Where There’s Smoke, You’re Fired

March 14th, 2005 by

On a bitter cold day in the dead of winter a few years back, I drove into the underground parking garage of a major insurance company. There were dozens of people huddled outside the elevators. I first assumed that there was a fire drill and the building had been evacuated. On second look, I discovered that these were employees who wanted to smoke. They were “outside” — albeit, underground. I think it was simply too cold to smoke at the street level. I wondered whether the exposure to bitter cold would compound the health risks of these people, who had been banished from the indoor space to indulge their habits.
Smoking is frequently in the news. Weyco, a Michigan-based health care benefits company, announced recently that it would terminate any employees who persisted in smoking, on or off the job. The company pointed to the higher cost of health care for smokers — which they estimate at $4,000 per employee — and to the fact that they are in the health business, coordinating cost-effective health care for employers. It is interesting to note that they have one employee in Illinois, which prohibits discrimination against smokers. If this employee chooses to smoke, there is nothing Weyco can do about it. I can almost see the smirk when he or she lights up!
There are currently 29 states that prohibit discrimination against smokers (listed here). That means there are 23 that allow employers to refuse to hire and retain people who smoke. Unlike the use of illegal drugs, smoking is not an illegal activity per se. You just cannot do it in many places. Some of the pro-smoker websites point out that even where smoking is illegal (bars, for example), some judges have ruled that the bar owner has no obligation to enforce the statute.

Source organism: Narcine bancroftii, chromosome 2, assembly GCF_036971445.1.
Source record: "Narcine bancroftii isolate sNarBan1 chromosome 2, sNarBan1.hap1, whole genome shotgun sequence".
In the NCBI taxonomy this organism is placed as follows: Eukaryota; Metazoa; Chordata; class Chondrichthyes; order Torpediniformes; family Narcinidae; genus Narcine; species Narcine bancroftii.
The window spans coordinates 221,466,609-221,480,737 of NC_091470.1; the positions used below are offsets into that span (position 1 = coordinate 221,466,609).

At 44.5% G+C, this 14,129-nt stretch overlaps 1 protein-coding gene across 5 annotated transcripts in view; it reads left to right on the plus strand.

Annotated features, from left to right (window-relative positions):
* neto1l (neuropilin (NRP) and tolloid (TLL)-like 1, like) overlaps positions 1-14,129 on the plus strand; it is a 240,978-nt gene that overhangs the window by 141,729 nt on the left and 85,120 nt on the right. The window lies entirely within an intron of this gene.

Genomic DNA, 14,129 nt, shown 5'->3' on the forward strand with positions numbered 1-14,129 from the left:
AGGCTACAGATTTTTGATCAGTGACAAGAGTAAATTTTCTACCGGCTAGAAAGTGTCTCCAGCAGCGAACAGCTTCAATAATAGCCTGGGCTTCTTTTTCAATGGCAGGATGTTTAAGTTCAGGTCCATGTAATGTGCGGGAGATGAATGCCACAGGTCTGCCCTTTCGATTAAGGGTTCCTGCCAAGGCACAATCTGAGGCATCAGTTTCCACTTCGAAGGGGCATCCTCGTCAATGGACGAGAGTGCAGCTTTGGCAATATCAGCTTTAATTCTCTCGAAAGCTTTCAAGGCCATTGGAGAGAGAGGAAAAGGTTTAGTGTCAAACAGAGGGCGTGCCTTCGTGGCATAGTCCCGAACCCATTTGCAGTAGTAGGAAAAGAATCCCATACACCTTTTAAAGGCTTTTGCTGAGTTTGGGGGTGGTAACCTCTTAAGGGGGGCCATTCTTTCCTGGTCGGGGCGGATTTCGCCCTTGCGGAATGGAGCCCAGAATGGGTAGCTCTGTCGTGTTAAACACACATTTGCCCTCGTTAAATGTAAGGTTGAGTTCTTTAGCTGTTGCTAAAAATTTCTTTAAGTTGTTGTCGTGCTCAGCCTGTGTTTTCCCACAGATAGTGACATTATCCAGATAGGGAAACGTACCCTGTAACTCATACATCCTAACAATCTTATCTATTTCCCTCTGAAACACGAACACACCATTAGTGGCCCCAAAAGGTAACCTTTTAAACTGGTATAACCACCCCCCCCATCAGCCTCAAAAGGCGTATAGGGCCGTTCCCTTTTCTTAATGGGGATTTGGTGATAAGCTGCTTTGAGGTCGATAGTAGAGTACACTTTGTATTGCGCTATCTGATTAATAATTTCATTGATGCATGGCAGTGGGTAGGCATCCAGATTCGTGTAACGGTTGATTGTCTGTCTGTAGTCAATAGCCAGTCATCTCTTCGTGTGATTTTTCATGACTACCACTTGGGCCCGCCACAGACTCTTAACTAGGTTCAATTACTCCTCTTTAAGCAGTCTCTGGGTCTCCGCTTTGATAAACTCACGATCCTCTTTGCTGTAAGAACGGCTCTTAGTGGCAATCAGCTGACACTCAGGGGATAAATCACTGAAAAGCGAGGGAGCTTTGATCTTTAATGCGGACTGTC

Workplace fairness, a pro-smoker website, points out the downside of this type of discrimination. Across-the-board policies result in the termination of skilled employees, whose services are valued, even if they are at higher risk for prolonged illness and even if the cost of their healthcare is higher than other employees. They raise caution flags about the loss of privacy in our culture: not only is smoking prohibited on the job, you can be fired for lighting up at home. And they wonder what’s next: if smoking is a cause for termination, what other “unprotected” activities will follow?
The struggle between smoker rights and non-smoker rights is one of the great cultural divides, playing out in workplaces and in public settings across the country. It will be interesting to see what happens in the coming years. There was a flurry of legislative activity in the early 1990s to enact smoker-protection laws. It’s probably safe to assume that list of 29 states with protections for smokers will not change much. Like so many other issues, this one will head into the courtrooms, where conflicting rights will play out in front of a judge — who may or may not slip out the back of the courthouse for quick puff.